This exhibition is the physical result of a three year’s research grant project named “Material Imagination: Reconnecting with the matter of architecture”, funded by Independent Research Fund Denmark (DFF) and
This exhibition is the physical result of a three year’s research grant project named “Material Imagination: Reconnecting with the matter of architecture”, funded by Independent Research Fund Denmark (DFF) and hosted and supported by Aarhus School of Architecture.The project seeks to combine studies of material expressions through the use of advanced digital tools with theoretical studies in the relationship between materials, tools, body and mind. The exhibited items are organized under three themes: Tools, Materials, Origins.
Together they present the journey from raw natural resource to possible architectural components and compositions. Three classical but very different materials like concrete, wood and marble have been surgically dissected for their architectural capacities. Questions about the material’s mass, interiority, pliability, thinness, thickness, surface and aura have been studied in-depth in the search for more poetic and sustainable future uses, that take into account the material’s origin, travel, processing and cultural implications.
Together, the project’s three materials form a mosaic of nuances that each contributes to a rich articulation of the material imagination. Marble, wood and concrete feature both shared and individual links to history, culture, traditions, craft and nature. Each item in the exhibition represents a physical response to this vast landscape of material knowledge.
MARBLE is formed under intense heat, as underground pressure forces different types of limestone rock to grow together. During several millennia of gradual movement, the rock crystals mix and merge to form striations and patterns hidden inside the mass. When cut or forced to crack, the rock reveals the coloured structure that lends itself so well to light and surfaces.
WOOD forms through natural growth, as the tree absorbs nutrients from the ground and follows the sun in its annual growth cycles. Depending on specific conditions such as species, soil, climate and exposure, each tree grows into a form that reflects its unique composition. As we cut through the wood, it reveals the elongated fibres in coloured layers formed through decades of seasonal growth.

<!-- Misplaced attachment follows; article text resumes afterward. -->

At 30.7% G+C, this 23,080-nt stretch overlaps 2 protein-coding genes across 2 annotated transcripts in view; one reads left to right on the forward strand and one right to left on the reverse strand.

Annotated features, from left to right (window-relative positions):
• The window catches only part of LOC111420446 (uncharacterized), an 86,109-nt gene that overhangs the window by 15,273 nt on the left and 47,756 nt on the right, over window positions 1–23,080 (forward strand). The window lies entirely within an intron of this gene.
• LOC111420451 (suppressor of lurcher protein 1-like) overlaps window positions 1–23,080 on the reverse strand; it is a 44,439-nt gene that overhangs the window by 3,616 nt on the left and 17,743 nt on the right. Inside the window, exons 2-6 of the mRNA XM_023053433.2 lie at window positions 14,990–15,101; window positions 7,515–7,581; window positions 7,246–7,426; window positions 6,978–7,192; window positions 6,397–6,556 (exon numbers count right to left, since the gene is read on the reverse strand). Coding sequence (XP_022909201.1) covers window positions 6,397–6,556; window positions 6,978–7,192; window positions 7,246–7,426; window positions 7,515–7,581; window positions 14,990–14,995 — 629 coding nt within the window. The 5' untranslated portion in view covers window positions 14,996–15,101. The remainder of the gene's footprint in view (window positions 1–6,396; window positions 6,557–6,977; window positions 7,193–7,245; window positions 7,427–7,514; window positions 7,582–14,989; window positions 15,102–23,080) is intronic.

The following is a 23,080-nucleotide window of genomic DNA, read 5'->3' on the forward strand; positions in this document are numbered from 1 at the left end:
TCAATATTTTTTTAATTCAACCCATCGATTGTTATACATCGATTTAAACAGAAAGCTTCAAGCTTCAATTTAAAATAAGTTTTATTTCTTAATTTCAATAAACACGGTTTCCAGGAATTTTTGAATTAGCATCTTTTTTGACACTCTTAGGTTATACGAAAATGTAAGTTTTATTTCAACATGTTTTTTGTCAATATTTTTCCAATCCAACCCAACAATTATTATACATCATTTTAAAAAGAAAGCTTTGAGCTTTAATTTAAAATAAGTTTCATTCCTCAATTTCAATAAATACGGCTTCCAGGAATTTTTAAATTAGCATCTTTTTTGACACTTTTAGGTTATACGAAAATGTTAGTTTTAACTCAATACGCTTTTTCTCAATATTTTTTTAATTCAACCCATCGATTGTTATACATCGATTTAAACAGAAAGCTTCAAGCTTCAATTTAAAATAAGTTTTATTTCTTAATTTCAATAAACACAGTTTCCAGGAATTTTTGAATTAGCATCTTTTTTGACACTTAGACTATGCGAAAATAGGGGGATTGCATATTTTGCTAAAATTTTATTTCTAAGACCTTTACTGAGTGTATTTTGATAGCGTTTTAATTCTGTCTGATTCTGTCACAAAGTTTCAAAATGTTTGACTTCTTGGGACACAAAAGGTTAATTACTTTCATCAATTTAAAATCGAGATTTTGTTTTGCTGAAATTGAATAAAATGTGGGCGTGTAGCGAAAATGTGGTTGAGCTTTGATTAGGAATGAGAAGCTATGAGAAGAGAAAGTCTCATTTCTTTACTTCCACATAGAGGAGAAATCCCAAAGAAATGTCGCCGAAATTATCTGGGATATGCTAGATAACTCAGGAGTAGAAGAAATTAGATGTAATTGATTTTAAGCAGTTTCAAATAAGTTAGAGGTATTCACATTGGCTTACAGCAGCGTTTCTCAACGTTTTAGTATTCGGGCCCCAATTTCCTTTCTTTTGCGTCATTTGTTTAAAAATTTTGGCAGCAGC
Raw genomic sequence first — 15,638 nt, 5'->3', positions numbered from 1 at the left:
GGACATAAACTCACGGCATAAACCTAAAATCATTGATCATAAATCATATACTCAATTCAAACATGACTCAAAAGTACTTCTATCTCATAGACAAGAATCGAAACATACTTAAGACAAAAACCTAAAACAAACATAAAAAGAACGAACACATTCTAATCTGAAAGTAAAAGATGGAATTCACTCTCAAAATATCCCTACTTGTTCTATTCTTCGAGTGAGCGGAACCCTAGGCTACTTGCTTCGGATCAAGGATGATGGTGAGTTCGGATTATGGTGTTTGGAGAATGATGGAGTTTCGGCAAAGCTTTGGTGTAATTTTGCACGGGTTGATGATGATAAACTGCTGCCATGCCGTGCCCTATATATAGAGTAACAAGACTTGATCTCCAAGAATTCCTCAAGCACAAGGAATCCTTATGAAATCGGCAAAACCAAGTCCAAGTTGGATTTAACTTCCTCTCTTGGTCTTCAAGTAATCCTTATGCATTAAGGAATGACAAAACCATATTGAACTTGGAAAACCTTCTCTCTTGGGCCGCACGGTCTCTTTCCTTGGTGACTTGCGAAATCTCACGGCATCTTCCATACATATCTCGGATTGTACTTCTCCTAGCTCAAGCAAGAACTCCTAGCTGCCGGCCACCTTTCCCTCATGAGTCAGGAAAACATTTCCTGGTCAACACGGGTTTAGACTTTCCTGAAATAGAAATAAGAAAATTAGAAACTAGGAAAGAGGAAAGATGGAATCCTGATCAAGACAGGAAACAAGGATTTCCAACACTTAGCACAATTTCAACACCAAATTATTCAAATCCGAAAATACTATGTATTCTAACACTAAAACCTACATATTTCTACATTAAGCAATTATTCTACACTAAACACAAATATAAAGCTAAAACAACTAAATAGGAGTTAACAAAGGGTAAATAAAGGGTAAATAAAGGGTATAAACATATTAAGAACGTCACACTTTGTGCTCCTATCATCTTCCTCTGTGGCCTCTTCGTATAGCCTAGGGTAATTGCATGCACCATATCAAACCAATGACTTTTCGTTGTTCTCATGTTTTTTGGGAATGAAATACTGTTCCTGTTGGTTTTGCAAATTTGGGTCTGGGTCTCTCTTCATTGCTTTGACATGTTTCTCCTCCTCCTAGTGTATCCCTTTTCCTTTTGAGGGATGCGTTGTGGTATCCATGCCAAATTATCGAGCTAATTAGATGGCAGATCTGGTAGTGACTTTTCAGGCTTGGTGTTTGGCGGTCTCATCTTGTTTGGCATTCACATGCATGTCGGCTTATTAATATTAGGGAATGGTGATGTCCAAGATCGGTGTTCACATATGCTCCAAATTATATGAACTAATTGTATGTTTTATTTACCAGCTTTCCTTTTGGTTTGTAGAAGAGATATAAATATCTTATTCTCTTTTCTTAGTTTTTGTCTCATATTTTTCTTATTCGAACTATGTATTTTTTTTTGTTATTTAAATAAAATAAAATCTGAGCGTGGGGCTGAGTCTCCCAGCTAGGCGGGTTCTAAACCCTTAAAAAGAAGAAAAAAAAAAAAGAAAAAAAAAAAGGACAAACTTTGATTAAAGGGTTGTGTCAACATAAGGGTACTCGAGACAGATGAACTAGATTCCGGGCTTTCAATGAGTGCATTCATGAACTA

CONCRETE forms as water forces cement particles to solidify and glue together the natural aggregate of sand and gravel. Itself excavated from underground deposits, limestone and chalk require immense heat in man-made kilns to transform them into cement. When water is added, the cement releases its immense chemical potential, turning the fluid mixture into solid within mere hours.
Rotary kiln for clinker production in cement plant, close up view through inspection hole
The material imagination is a multi-faceted concept that encapsulates and discusses how we experience the materials around us. Through three themes, the exhibition unfolds a series of clues that collectively give a sense of the three materials’ poetic presence.
TOOLS represent the various ways to engage and manipulate the materials. Each material holds unique capacities that decide how it receives – and resists – the tool’s intrusive action. This exhibition features a range of robotic fabrication tools that each responds to unique material capacities found in marble, wood, concrete and steel.
MATERIALS contain qualities revealed through careful actions with digital manufacturing tools. Each exhibited object unfolds a material history, offering us a glimpse into its particular tendencies and violent past. Harvested in nature, the marble and wood pieces feature unique interior compositions while concrete pieces never forget their past as an artificial fluid.
ORIGINS tie the materials to their past, providing clues to how we might perceive and experience them. Each piece of wood tells the history of a particular tree and how it grew in the forest. A marble piece’s colours and striations stem from the unique geology found at the quarry. Concrete’s ability to bond together sand and stone comes from the cement kiln’s intense heat.